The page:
Cops are familiar with this kind of thing. This is a legit scientific test to see how good you are at facial recognition. I did not perform well. The researchers are looking for people who obtain perfect scores.
Here is the link:
|The cake is a lie!|
I ended up with 9/14.
NRA Life Member
Just as I have always believed: 0/14.
“Most men … can seldom accept the simplest and most obvious truth if it … would oblige them to admit the falsity of conclusions … which they have woven, thread by thread, into the fabrics of their lives.”
— Leo Tolstoy
I suppose I wouldn't make much of an eye witness. I thought i was doing very well through the test and scored 0/14. Go figure.
|quarter MOA visionary|
|On the DL|
A mind is a terrible thing.
I suck at this.
NRA Endowment Life Member; ISRA Member
“Have we reached the ultimate state of absurdity where some people are held responsible for things that happened before they were born, while other people are not held responsible for that they themselves are doing today?” ― Thomas Sowell
At least I got some of them, otherwise I sucked. It's a wonder I recognize my own grandchildren. Maybe it's their scent?
"Qui desiderat pacem, bellum praeparat; nemo provocare ne offendere audet quem intelliget superiorem esse pugnaturem".
(Whosoever desires peace prepares for war; no one provokes, nor dares to offend, those who they know to be superior in battle.)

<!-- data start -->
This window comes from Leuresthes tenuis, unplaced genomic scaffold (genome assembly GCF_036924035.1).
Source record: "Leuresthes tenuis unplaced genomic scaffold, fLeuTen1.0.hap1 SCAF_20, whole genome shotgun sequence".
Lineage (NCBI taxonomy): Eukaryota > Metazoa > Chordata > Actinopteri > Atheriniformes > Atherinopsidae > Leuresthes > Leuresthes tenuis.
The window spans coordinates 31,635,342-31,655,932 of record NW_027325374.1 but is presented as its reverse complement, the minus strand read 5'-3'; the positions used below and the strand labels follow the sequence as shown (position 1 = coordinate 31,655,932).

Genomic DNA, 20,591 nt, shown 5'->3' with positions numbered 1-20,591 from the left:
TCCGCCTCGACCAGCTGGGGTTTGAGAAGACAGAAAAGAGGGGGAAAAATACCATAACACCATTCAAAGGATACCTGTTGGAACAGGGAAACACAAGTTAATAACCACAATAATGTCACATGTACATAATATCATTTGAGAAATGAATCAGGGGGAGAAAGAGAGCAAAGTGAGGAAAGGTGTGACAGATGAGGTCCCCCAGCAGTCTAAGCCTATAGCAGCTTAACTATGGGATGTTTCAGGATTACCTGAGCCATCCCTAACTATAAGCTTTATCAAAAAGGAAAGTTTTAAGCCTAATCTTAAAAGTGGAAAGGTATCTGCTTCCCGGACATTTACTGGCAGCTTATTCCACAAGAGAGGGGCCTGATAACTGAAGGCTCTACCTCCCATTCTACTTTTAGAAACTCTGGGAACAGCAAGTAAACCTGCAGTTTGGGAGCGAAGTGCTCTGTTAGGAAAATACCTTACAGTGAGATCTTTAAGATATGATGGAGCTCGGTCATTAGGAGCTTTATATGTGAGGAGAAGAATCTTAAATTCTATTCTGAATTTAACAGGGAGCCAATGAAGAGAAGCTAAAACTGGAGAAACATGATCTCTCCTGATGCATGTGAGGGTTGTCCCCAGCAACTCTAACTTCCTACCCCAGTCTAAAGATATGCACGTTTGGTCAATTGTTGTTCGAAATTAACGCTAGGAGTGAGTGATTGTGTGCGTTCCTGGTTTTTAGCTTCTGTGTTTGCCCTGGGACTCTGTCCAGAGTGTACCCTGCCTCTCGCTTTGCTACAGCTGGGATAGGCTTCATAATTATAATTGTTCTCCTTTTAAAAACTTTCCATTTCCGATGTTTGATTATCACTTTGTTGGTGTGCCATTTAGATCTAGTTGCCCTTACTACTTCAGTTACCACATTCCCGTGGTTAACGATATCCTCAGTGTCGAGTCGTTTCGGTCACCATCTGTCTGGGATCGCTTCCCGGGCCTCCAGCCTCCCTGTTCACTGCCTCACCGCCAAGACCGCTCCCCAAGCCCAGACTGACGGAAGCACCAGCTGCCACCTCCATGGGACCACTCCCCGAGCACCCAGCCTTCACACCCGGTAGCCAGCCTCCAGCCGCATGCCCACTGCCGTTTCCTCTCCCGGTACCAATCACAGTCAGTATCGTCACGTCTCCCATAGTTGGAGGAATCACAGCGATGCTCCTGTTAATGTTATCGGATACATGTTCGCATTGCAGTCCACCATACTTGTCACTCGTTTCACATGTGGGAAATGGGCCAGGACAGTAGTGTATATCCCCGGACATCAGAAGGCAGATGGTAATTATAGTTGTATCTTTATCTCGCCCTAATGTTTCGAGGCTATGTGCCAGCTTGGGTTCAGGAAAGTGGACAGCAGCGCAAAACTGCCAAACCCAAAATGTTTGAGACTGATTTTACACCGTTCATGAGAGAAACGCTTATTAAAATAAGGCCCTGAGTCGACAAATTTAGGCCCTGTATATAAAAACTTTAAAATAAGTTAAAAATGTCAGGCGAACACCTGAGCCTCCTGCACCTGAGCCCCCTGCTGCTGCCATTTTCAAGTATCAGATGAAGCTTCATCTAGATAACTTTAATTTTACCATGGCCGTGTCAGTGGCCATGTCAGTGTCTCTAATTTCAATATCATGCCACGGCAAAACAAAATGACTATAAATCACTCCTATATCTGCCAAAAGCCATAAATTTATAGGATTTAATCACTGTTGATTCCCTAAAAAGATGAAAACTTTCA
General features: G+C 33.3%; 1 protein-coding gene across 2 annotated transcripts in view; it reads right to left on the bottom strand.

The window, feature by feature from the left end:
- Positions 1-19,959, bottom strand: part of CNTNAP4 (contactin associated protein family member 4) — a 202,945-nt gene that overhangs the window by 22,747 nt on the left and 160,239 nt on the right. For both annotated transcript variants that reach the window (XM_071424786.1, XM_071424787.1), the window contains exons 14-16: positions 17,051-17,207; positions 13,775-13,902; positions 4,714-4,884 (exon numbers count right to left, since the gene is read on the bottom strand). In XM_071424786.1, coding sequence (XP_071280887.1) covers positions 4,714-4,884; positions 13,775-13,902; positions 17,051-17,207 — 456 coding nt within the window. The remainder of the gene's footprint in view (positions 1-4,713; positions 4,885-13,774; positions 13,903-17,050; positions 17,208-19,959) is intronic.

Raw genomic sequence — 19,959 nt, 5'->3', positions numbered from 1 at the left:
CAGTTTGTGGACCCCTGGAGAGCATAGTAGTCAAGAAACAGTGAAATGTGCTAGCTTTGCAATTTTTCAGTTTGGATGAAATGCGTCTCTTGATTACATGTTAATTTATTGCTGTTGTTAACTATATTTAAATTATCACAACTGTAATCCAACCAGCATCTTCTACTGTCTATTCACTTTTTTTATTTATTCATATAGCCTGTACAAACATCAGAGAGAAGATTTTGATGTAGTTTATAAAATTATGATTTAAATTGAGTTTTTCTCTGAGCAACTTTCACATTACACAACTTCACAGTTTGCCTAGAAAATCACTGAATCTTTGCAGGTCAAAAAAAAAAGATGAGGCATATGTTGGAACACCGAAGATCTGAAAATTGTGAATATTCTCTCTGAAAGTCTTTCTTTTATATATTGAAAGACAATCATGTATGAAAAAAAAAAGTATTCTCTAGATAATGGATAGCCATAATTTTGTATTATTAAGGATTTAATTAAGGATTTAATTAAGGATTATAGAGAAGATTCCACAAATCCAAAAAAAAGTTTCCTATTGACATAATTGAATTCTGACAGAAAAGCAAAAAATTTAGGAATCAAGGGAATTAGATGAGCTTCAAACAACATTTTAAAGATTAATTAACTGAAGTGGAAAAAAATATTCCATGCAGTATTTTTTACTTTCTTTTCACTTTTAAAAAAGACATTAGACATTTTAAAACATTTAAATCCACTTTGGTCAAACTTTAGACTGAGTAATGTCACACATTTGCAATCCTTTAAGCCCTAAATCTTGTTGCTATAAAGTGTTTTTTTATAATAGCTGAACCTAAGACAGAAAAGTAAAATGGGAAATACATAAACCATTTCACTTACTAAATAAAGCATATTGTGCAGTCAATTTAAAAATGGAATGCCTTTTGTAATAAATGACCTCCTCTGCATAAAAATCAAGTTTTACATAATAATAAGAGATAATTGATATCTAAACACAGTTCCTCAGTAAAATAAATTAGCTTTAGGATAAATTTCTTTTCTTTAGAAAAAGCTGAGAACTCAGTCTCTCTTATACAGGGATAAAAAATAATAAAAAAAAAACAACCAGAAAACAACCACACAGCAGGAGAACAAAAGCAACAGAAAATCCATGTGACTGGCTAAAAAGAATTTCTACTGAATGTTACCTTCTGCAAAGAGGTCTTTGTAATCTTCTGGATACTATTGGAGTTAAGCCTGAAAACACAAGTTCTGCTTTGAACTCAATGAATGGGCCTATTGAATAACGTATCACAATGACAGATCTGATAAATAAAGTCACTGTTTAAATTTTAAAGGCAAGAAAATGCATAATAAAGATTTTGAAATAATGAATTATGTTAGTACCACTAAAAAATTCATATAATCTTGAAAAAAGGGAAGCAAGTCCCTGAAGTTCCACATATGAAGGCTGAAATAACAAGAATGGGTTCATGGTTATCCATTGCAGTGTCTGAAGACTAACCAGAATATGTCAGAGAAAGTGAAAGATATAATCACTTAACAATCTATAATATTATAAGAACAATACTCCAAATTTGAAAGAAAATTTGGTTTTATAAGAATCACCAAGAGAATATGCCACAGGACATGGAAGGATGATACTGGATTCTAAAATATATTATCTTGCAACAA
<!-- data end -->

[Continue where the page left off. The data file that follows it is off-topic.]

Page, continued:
-- Flavius Vegetius Renatus,
The philosophy of protectionism is a philosophy of war. - Ludwig von Mises
It was a pretty lame test though. You look for unique characteristics, try to commit them to memory, then try to pick them out of a small lineup seconds later. Real world super recognizers can pull a face out of long term storage. After taking the time to type this, I don't know that I'd recall any of them...
|Spread the Disease|
Got ten. That was before I realized you weren't under a time limit to pick out a face. Doh.
-- Fear is the mind-killer. Fear is the little-death that brings total obliteration. I will face my fear. I will permit it to pass over me and through me. And when it has gone past me I will turn the inner eye to see its path. Where the fear has gone there will be nothing. Only I will remain. --
thanks for posting
|Not really from Vienna|
The first couple are really easy, so I thought. 0/14.
Can someone tell me, if you do it again, isn't the first one the top center?
And the second one is bottom center?
The thing is broke.
ETA:Reading the comments, More than a few think this is broken.
|Once a Marine, |
always a Marine
This falls under one of my biggest challenges. I have a tough time placing a face with a name. Very frustrating.
There was a time I had seriously considered law enforcement as a career, I would have been slaughtered in the "describe what you see" tests.
All it takes...is all you got.
For those who have fought for it, Freedom has a flavor the protected will never know
I doubt that anyone here has this condition, which is often a result of a brain injury. Here is a brief article that explains face blindness.